“According to legend,” Dan continued his story. “As Schambacher was being lowered into the ground a bolt of lightning hit the ground nearby and those gathered took it as a sign that God was not pleased with him being buried on holy ground.”
“Another legend about his burial was that he was buried, the stone had just been placed and lightning hit the stone, reducing it to ash and that’s why his grave remains unmarked. If there was a stone, I imagine it was chipped away by souvenir hunters,” Dan observed. “You want to hear the latest rumor about his death bed confession? I heard that Schambacher’s career as a killer is now close to two hundred victims.”
“You really believe that?” I asked.
“No,” Dan laughed. “But people will believe anything they hear.”
“So has Schambacher’s ghost been seen?” I asked.
“Not that I’m aware of. I’ve never read anything about his spirit actually haunting the cemetery and I can’t say I’ve heard of it,” Dan answered. Note: more on Matthias Schambacher can be found here: The Haunts of Hawk Mountain
We walked around the cemetery and made a stop at Ben Austrian’s grave. After paying my respects to him, we continued walking among the stones.
Dan informed me about the typical stories about cemeteries that are supposedly haunted. There have been sightings of ghostly balls of light that wander among the stones, mysterious voices, strange shadows, and cold spots.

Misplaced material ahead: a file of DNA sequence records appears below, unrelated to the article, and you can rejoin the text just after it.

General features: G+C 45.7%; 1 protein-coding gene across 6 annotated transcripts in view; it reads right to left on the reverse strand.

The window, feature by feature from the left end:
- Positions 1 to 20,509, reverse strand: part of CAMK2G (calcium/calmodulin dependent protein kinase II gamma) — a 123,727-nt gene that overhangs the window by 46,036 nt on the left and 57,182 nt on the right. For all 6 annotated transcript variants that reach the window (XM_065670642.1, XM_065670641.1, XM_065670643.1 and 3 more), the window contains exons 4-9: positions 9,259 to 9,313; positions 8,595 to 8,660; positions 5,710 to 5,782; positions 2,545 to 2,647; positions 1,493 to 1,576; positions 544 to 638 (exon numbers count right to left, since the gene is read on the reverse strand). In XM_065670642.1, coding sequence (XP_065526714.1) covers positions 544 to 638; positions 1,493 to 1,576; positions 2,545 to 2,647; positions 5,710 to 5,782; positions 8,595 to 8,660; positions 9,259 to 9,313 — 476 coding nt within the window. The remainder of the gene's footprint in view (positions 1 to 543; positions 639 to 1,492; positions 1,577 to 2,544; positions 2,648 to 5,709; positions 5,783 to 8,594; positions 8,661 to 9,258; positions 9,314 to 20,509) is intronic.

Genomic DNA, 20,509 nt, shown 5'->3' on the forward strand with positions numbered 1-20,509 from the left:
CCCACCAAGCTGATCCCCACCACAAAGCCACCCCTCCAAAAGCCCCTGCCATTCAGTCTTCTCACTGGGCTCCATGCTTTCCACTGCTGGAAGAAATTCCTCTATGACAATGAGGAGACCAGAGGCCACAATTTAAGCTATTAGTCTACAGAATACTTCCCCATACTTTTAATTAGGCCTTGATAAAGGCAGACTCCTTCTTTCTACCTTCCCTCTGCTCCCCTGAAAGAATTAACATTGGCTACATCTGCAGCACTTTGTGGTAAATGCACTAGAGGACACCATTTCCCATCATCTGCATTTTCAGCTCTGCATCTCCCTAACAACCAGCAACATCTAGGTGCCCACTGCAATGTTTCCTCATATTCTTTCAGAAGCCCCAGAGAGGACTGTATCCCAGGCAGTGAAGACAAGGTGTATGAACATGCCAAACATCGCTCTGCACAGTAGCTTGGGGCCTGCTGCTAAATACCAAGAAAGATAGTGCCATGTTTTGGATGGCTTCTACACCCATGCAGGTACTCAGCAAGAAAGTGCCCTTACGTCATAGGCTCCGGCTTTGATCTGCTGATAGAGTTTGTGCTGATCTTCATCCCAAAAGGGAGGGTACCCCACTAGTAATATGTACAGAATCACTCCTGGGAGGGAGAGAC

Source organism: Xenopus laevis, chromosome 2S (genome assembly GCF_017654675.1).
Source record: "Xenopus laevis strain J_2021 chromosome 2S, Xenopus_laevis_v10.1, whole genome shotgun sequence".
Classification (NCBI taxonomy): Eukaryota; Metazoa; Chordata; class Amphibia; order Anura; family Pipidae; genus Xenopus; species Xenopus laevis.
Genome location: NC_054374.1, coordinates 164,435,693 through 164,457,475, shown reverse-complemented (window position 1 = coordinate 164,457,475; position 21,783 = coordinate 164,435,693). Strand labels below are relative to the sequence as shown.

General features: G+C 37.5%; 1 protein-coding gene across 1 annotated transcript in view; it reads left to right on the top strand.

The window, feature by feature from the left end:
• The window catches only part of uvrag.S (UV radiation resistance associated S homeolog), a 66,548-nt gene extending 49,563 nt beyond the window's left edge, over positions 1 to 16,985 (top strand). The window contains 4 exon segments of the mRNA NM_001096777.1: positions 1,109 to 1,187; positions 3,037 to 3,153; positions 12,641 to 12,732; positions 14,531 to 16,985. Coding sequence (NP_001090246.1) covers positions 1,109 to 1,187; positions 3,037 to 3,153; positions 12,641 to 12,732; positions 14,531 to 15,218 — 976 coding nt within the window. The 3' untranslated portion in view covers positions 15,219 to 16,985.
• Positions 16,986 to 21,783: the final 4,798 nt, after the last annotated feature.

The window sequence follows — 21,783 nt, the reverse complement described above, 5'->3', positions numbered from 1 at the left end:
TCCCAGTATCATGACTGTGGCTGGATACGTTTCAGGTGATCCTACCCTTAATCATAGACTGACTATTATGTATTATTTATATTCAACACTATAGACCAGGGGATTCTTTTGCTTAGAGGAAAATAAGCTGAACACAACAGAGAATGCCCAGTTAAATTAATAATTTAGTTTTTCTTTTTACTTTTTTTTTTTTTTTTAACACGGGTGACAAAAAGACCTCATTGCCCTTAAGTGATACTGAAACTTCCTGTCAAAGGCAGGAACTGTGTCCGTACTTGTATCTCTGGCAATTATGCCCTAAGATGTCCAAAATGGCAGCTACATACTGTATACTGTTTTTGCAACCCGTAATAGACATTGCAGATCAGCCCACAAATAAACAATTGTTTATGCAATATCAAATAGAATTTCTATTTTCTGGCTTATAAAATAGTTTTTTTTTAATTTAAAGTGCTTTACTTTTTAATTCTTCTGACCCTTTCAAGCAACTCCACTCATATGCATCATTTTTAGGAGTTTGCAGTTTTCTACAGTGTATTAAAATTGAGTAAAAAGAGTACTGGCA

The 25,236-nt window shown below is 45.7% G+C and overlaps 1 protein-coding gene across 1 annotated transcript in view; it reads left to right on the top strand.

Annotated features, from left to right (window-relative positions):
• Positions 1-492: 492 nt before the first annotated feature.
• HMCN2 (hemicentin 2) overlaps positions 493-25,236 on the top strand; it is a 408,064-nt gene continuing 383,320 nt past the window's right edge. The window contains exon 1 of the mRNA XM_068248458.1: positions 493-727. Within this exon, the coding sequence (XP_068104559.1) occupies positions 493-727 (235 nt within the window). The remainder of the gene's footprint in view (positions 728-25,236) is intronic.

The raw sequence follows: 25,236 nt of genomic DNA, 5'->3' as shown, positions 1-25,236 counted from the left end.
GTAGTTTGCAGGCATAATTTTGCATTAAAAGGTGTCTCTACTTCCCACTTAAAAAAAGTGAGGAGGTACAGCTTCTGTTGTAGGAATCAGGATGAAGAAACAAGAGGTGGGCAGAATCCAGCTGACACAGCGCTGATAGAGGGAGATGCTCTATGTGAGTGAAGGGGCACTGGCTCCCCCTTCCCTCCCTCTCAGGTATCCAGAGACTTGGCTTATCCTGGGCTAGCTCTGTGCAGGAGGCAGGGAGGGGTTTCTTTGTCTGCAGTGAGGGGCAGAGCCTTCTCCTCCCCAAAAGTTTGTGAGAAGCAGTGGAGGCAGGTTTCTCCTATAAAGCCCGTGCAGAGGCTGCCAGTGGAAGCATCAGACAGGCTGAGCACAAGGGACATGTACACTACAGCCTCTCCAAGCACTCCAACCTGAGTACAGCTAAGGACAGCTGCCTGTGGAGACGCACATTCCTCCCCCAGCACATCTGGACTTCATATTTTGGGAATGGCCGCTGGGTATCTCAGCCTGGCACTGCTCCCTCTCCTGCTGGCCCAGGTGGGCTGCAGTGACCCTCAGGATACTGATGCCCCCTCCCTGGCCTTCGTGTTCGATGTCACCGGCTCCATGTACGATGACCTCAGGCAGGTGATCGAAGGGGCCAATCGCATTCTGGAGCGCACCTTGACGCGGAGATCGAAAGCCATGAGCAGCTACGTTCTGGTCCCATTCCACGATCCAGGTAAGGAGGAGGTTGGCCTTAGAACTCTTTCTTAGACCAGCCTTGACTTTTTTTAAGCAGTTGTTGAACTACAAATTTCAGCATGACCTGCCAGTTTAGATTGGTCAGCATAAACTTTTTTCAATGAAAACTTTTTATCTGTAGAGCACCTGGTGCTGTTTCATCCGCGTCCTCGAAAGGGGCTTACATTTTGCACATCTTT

“There have been two more recent sightings that I’ve heard about,” Dan spoke as we respectfully wandered among the stones. “The first is a women dressed in mourning attire. Supposedly she is seen walking around the cemetery before stopping and kneeling at a grave. But I haven’t heard which grave she has been spotted at. I’ve only heard about it recently, so I really haven’t had the time to look deep into this story.
“The other story is of a young girl who is usually spotted near the top of the hill, near the large monument. She has been spotted playing among the gravestones.” Dan stopped talking as he stared past me and up the hill. The look on his face told me that something had caught his attention. I turned to look at what he was staring at and immediately noticed a large black spot sitting on top of a stone to the left of the large monument.